What would you guys do ? If the other 5 cylinders show "some" glazing, with those compressions, is this situation inevitably going to worsen or could it even reverse itself ? Or is AMO #1 just exaggerating ?
This airplane generally operates in "hot and high" conditions.
If the you mechanic did boroscope and determined that the exhaust valve on #4 is NOT burnt, then I'd fly the dog out of it and recheck. They'll all be different, some a little and some alot.
A "compression" check as it is commonly called is not a compression check at all. Your mechanic is performing a cylinder leak check. This check can provide valuable information, but in the millisecond that combustion takes place at 2300 plus RPM, this "compression" check performed at a cooler temp and 0 RPM tells very little.
I would be surprised if it were possible to have an engine that can start, let alone make full rated HP with no rings or compression. if you dont get the oxygen molecules squeezed into the combustion chamber there wont be the explosion you need to get the power etc, etc. if there were any explosion of the fuel air mixture the majority of the power would end up in the sump hence the term blowby which until now was considered to be a bad thing. and thirdly the blowby caused by the absence of the rings would blow out the oil thru all the seals due to the overpressurization of the crankcase. I know for a fact that is a bad thing. I also know that when the bottom ring on a TCM 0-200 breaks it will pump so much oil into the cylinder that you cant keep the plugs clean long enough to even get airborne. so how does it work with no rings at all?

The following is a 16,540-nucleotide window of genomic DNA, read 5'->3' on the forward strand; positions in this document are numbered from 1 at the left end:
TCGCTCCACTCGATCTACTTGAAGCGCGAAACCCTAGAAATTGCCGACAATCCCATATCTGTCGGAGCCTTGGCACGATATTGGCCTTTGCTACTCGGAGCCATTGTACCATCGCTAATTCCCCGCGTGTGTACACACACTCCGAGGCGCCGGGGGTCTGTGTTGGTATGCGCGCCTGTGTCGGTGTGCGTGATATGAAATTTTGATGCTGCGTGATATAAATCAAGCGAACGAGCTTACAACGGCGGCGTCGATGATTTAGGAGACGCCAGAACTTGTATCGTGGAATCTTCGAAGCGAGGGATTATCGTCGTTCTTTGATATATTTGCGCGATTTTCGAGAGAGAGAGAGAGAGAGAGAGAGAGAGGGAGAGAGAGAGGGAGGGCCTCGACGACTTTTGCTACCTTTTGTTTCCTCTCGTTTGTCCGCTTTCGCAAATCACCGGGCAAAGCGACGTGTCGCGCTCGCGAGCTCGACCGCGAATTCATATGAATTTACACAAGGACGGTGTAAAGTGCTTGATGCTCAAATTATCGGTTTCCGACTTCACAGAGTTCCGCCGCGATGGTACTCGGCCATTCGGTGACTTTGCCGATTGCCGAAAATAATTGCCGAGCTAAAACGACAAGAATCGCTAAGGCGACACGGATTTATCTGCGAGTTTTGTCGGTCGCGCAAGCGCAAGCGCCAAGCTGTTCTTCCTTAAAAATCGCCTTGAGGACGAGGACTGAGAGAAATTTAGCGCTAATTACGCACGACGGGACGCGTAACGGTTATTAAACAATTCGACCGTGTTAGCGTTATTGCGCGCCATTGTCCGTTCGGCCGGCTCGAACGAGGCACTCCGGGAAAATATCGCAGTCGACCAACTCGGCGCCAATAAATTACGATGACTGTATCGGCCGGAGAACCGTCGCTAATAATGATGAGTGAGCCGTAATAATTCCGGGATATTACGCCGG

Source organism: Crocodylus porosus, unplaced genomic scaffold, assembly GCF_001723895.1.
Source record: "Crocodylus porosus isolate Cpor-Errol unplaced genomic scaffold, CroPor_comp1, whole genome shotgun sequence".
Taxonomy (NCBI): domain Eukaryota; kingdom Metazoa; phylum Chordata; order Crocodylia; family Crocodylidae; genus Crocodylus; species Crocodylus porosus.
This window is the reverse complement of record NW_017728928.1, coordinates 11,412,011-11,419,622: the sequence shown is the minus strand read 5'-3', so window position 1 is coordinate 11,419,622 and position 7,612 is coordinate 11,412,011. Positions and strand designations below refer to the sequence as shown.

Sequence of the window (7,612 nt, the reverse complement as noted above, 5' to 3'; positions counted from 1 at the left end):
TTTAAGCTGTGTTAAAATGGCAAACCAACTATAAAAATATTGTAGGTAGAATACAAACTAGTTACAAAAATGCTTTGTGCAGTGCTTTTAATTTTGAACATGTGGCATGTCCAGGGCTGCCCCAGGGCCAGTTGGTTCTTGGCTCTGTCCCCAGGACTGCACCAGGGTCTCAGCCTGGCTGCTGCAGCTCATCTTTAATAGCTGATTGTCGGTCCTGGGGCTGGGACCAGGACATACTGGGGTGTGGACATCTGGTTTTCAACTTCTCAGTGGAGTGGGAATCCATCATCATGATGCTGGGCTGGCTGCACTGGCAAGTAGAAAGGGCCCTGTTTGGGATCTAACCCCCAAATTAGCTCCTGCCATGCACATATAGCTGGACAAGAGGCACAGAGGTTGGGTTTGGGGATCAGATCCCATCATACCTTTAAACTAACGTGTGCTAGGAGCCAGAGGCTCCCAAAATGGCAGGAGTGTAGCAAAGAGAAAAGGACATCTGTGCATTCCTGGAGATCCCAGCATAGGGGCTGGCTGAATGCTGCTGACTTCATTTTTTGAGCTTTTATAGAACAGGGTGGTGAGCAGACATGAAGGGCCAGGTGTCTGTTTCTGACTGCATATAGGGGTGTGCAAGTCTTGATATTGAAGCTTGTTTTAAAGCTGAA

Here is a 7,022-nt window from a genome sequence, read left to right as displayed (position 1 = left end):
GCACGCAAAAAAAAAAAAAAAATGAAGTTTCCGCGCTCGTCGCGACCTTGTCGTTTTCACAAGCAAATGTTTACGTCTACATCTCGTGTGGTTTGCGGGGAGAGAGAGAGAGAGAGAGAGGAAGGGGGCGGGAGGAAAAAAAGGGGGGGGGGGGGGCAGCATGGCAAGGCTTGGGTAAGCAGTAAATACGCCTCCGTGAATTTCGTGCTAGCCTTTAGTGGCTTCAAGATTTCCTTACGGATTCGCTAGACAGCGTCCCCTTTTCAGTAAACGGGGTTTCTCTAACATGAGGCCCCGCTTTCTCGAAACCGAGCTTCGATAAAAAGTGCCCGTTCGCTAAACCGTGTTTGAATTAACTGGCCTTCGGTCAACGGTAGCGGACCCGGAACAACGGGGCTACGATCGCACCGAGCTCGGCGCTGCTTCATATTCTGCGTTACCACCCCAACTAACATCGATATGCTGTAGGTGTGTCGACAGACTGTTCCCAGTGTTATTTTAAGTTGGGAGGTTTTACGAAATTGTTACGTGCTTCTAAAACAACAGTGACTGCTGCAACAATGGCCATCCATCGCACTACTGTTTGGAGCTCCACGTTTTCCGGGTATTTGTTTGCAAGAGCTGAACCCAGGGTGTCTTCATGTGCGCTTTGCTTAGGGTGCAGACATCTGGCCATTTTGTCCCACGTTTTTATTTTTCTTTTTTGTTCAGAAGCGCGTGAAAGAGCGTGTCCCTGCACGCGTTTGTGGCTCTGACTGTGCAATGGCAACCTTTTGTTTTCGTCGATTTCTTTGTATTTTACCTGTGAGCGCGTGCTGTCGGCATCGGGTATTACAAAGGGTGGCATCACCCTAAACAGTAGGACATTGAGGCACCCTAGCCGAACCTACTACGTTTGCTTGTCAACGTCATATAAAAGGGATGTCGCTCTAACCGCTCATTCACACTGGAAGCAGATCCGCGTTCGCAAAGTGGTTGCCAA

now if it were possible for an engine to run with no rings why dont we all have one? can you imagine the power that could be made by an engine that has had its inherent friction component removed. I mean that engine would spin over like the plugs had been removed without having the rings scraping along the cylinder walls like they do now..
If you have any data supporting this theory of an engine that has no compression to be an airworthy engine I would really like to see it.
I mean no disrespect by any thing I have said here. its just that what you have stated flies in the face of any known laws of physics as we know them.
its like the theory I have that we ought to be able to tap into an unlimited source of electrical energy without having to generate it. after all every atom in the universe is powered by electricity. so why do we need to generate more? that theroy doesnt jive with the universal laws we know either.
**If you have any data supporting this theory of an engine that has no compression to be an airworthy engine I would really like to see it.**
I knew that post would get someone riled up! <g>
First, I did NOT say a ringless engine would be airworthy. I made no such claim. I simply stated the fact that an engine does not have to have compression on a static compression test to make rated power. That is a proven fact. That also does not mean that it wouldn't have dynamic compression (which it does).